Although I drew the interior illustrations for TRANSPORT in pencil (on paper), I used a combination of Manga Studio EX 4 and Photoshop to handle the inking chores. After scanning the pencils and making any adjustments necessary in PS, I imported them into MS (yes, I like to abbreviate!), turned 'em into bluelines, and set up my layers. From here onward, I inked the art with some of the wide variety of tools available to me. I don't even come close to using all that's available, but it's always good to have more than enough. Later, I exported the inked art to be able to do any final work or effect in PS.
I'm used to using triangles, french curves, and other physical tools when I draw and ink, but in the digital world, things are a little different. Inking in MS provides some cool tools with the special rulers like the perspective rulers, the parallel lines ruler, and the custom rulers I can make when I need to ink a special shape. It's different from traditional inking, but it's actually pretty fun to use. It takes me a bit more time than traditional inking at this point, but there's a lot to explore and the effects that I can produce digitally are much easier for me than when using pen/brush & ink. As for making corrections...well, I still need to make 'em sometimes (ok, a lot more than I'd like to admit), but now, it's a whole lot easier, and involves a lot less disappointment.
5. I still enjoy drawing zombies.
I've always loved drawing action-packed and adventurous material, but back in my "artistic youth" I loved to draw wild and gritty subject matter too, like zombies, violent battles, and destruction. What other fantasy-loving heavy metal music fan wouldn't love stuff like that? But God had other plans for me, and brought me through a lot of experiences over many years changing my life and helping me broaden my artistic range to be able to enjoy working on everything from sci-fi to children's subjects.  (Once God gave us some kids, I couldn't help but start working on softer, friendlier material...who wouldn't do the same?)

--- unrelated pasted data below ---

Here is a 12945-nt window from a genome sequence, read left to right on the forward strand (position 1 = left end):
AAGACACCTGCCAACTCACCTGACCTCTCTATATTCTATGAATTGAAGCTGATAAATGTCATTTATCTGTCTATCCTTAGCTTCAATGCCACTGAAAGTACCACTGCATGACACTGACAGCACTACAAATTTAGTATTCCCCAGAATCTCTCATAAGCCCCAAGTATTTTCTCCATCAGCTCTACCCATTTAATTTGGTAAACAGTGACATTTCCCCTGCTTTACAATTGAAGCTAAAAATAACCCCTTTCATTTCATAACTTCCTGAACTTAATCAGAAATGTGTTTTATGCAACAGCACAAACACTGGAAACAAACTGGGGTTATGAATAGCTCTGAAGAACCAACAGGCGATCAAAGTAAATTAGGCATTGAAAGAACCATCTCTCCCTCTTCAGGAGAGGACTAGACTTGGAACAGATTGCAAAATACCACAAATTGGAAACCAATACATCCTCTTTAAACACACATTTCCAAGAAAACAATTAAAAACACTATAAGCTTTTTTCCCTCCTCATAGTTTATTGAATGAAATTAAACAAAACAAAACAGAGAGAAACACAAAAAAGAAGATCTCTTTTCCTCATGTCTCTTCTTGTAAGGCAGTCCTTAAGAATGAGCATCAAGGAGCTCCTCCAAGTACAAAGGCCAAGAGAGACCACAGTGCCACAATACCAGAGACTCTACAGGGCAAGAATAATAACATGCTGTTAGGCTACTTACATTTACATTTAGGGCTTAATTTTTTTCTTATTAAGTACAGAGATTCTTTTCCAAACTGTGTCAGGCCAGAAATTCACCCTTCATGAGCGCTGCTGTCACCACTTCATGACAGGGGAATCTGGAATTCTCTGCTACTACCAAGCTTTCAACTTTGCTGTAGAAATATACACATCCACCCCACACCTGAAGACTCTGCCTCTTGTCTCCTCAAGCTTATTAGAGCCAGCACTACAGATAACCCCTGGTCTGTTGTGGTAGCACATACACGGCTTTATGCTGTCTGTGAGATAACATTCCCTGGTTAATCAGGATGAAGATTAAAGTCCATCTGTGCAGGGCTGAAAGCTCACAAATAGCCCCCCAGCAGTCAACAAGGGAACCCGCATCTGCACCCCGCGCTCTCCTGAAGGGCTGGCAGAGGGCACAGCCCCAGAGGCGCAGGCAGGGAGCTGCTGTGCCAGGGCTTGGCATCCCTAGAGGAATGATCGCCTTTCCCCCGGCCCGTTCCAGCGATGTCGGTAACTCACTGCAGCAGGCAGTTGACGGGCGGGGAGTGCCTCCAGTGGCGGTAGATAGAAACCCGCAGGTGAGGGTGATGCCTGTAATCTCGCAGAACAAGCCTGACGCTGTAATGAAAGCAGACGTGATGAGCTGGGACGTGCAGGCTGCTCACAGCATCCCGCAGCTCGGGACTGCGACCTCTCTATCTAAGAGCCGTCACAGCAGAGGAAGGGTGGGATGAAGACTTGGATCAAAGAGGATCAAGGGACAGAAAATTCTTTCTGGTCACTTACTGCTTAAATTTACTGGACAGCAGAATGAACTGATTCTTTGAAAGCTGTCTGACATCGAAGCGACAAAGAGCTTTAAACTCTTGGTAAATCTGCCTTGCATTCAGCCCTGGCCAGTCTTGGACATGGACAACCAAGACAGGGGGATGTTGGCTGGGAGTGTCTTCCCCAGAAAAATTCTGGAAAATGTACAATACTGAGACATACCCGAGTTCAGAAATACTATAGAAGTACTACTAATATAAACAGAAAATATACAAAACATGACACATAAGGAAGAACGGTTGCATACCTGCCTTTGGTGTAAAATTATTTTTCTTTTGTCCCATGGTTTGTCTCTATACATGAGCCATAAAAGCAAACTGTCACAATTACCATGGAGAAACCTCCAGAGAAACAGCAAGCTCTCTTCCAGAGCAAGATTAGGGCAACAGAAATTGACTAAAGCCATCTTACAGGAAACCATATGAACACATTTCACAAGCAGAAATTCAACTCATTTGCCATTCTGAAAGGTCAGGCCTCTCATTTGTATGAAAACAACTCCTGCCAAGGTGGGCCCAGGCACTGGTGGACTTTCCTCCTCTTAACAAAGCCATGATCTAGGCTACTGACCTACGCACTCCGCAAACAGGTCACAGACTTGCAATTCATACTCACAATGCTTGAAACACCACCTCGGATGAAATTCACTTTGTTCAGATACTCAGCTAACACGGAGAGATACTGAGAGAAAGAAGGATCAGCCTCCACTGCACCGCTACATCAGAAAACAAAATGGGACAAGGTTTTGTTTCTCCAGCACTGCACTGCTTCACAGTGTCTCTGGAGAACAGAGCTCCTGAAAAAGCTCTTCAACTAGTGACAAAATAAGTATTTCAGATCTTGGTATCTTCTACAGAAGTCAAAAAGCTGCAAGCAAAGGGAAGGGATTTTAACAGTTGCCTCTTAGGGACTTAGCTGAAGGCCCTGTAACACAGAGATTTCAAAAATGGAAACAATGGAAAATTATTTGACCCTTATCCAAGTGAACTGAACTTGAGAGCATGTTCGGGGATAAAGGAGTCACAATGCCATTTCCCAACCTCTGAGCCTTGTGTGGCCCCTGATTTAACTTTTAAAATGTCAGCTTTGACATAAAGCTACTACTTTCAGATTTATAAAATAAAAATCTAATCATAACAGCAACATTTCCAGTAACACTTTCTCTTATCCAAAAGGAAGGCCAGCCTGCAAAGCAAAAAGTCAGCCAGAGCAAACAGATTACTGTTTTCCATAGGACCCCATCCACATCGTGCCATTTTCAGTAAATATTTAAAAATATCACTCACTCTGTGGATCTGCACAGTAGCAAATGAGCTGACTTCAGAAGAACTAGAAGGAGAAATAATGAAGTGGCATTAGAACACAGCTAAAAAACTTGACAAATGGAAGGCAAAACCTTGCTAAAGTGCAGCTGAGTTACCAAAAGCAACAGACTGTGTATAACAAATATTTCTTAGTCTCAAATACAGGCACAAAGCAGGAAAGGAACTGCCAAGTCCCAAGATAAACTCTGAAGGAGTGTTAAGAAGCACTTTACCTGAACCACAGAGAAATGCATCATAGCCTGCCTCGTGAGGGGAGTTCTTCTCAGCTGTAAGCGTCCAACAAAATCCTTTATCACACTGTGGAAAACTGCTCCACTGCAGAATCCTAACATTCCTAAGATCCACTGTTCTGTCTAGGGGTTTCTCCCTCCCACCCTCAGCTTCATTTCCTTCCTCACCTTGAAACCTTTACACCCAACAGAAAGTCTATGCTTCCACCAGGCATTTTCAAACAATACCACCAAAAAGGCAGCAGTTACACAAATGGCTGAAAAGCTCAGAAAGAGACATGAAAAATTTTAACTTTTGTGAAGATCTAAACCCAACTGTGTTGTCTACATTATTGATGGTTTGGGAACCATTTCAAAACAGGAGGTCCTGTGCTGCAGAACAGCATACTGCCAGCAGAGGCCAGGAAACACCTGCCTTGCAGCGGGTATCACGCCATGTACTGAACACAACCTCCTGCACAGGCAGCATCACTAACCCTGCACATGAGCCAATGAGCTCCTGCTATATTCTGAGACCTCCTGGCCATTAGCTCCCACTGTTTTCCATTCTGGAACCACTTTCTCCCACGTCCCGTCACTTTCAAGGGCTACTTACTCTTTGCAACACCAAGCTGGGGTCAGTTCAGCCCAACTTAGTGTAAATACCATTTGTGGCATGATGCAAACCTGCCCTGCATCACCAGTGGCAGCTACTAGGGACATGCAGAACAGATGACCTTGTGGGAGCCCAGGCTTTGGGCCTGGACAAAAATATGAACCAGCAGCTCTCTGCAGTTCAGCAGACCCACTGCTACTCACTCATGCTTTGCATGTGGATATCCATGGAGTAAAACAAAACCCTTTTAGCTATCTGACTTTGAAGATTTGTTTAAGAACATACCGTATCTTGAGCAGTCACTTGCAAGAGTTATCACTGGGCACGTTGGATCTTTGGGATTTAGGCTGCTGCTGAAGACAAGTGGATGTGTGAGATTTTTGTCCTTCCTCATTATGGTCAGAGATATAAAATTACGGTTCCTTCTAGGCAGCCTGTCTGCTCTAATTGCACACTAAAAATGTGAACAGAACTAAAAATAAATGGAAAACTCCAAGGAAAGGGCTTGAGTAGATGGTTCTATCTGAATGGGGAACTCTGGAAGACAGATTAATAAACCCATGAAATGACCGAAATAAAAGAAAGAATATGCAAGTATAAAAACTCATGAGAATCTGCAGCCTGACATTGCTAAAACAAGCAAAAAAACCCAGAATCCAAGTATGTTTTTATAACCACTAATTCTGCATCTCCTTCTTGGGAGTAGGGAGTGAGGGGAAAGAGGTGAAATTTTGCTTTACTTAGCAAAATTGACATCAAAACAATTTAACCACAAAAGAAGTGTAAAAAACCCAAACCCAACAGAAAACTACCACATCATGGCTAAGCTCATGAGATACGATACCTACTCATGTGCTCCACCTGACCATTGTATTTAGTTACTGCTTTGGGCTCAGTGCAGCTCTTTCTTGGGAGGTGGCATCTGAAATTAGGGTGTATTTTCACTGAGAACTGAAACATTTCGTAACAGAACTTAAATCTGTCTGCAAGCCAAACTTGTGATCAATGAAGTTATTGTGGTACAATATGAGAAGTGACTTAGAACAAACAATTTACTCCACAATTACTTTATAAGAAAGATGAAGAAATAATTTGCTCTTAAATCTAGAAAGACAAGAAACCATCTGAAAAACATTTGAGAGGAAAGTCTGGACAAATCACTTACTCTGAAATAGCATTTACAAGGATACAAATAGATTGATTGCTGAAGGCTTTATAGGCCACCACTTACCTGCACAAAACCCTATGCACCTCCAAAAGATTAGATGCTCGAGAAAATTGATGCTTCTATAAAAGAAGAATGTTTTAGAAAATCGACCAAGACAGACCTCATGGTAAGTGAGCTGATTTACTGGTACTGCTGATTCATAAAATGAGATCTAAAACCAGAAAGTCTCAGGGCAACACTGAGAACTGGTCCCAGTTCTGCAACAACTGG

A Feral Zombie and not-so-Feral, but local Grand Rapids undead citizen BOB the 1950's gas station attendant zombie
I've worked as an artist on projects in all sorts of media, drawing fantasy creatures, cute cartoon animals, cars, food, and normal everyday folks. I didn't draw much of the gritty, violent stuff anymore...and, oddly, I didn't mind.
Over the past few years, I've been given opportunities to draw the undead again, and I've realized that I'm approaching it from a different standpoint. I've grown a lot in my personal life and as an artist. I was a little apprehensive at first about drawing zombies again, but I gave it a shot, and found that even though my heart and my life have changed, I still enjoy drawing a wormy, walking corpse from time to time. I think Pete's approach to zombies (as I mentioned above) has helped me ease back into this, as he really has added something significant and mature to the direction of post-apocalyptic zombie lore.
Well, I guess these would be the "appropriate" 5 things I learned working on TRANSPORT. I should probably wrap it up now, as there's still a lot of work to be done if I'm ever going to get a 15-foot tall, heavily armored family transport ready to roll so I can run errands safely when the world falls apart.
Hmmm...I think I'll need to build a bigger garage, too.
Tim Holtrop always has loved drawing and telling stories. He’s very thankful that God has blessed him with the ability to do both professionally. Over the years, he’s been given work in publishing, film, television, advertising, web, and other entertainment related arenas drawing comics, storyboards, comps, concept sketches and illustrations. He’s spent some time working in Los Angeles before moving his family back home to West Michigan, where he currently provides his services by working from home and delivering art to clients via e-mail / internet.
Web Sites:
For the whole family (I told ya'...I do more than zombies):
            Cute cartoon animal designs:
            Free printable activities and books:
You can find Interior Artist Tim Holtrop and Cover Artist Jason Conley's work upon and within Peter Welmerink's military/zombie series: TRANSPORT.
TRANSPORT Book One available now at all booksellers. Ask for it by name if they do not have it on the shelf.